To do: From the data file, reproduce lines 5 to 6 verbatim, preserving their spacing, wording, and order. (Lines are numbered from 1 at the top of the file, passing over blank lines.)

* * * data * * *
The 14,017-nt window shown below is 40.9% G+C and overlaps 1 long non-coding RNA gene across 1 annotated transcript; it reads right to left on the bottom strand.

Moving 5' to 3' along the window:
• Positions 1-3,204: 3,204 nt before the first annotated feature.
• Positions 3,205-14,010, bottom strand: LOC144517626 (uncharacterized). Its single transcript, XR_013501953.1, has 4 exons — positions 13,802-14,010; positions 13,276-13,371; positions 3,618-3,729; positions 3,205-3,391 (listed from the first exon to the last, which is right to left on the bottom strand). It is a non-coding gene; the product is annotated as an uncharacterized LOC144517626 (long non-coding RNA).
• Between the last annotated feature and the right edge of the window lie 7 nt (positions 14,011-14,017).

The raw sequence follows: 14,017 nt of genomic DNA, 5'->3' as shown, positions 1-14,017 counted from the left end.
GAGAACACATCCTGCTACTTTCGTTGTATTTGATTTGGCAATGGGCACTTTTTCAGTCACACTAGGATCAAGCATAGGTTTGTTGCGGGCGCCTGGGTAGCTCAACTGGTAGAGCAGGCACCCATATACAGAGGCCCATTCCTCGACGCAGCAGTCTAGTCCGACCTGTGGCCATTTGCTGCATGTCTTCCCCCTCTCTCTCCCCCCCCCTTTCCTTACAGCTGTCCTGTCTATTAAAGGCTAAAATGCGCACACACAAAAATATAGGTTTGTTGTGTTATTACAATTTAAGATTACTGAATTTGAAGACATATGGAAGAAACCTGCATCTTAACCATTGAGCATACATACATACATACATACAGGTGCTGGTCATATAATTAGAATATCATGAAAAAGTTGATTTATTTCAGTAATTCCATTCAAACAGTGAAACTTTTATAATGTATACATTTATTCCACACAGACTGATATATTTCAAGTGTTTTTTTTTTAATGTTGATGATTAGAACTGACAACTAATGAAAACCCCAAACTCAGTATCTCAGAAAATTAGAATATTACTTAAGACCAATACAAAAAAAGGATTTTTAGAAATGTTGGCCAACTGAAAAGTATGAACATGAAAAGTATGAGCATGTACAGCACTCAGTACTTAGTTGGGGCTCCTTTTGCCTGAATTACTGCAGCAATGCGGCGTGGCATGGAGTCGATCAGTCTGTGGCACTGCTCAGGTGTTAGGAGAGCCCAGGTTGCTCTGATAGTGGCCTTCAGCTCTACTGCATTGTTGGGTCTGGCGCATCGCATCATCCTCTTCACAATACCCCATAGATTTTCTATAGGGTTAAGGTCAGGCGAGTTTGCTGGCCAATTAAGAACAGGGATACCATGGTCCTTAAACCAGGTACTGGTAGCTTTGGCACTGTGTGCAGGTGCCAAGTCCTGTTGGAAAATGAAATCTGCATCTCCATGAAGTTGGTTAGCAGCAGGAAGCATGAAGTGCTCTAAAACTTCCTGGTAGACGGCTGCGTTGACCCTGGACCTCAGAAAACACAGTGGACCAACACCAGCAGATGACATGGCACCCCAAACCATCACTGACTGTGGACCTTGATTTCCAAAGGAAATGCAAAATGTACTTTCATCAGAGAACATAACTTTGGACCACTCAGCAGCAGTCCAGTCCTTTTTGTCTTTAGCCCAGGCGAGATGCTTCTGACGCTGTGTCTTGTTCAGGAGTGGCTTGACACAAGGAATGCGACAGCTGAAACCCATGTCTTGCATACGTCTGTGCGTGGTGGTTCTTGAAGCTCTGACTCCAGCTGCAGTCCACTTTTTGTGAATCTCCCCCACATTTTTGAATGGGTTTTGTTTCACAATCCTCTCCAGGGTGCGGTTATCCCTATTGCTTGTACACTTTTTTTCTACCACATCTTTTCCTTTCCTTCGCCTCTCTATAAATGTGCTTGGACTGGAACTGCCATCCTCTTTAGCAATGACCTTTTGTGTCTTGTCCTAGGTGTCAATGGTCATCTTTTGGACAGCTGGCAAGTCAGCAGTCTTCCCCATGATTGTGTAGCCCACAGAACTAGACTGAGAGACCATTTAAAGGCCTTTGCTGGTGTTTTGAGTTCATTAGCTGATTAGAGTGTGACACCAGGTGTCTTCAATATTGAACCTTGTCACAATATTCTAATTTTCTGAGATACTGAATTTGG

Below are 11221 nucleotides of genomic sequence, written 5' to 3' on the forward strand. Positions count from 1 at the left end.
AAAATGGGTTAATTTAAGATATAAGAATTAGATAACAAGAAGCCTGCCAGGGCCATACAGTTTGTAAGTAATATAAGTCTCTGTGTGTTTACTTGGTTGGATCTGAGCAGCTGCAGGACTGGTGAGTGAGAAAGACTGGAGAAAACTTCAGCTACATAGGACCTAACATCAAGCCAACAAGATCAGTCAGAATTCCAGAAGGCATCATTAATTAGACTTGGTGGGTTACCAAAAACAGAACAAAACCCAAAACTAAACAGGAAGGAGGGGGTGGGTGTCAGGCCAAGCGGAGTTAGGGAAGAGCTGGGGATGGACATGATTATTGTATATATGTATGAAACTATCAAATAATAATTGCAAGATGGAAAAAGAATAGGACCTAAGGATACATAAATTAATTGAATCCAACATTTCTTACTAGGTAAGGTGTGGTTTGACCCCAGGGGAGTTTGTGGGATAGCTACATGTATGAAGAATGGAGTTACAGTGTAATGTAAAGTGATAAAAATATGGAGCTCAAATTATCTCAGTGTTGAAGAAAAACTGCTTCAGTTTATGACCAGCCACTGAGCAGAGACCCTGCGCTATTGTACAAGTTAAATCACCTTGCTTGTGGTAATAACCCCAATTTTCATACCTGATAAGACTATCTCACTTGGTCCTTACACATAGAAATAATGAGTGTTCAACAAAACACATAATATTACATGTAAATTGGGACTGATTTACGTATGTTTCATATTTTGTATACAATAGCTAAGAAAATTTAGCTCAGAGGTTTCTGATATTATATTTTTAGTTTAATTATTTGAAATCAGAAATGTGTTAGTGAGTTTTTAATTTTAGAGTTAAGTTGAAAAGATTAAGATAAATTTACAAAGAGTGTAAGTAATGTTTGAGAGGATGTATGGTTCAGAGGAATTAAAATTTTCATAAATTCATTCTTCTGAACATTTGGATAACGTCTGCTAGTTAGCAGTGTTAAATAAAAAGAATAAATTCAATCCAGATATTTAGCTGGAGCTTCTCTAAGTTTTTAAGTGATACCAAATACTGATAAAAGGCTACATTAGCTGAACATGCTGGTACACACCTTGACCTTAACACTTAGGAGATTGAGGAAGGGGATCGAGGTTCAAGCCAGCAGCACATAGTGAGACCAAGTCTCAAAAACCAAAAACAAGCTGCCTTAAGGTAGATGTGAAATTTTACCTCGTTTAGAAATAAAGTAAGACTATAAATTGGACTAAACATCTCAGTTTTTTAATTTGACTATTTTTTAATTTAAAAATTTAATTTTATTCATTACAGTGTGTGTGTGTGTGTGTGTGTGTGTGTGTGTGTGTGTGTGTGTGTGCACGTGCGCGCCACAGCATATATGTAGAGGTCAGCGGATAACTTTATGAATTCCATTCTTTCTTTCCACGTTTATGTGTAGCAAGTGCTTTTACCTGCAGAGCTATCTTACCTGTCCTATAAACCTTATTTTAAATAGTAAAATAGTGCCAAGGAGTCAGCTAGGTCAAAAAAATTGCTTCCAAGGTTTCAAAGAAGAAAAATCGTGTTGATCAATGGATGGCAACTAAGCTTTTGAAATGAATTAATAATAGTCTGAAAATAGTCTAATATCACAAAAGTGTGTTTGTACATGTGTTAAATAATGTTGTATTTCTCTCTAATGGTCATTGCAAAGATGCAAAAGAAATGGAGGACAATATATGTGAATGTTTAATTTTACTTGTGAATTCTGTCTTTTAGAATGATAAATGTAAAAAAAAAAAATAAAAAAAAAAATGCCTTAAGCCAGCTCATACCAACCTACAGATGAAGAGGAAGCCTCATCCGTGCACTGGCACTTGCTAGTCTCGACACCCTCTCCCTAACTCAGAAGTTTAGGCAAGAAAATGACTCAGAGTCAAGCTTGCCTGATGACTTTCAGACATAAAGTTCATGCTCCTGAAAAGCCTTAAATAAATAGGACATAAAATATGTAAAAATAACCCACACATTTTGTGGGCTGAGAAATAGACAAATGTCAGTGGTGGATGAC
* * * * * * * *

• Between the last annotated feature and the right edge of the window lie 7 nt (positions 14,011-14,017).

The raw sequence follows: 14,017 nt of genomic DNA, 5'->3' as shown, positions 1-14,017 counted from the left end.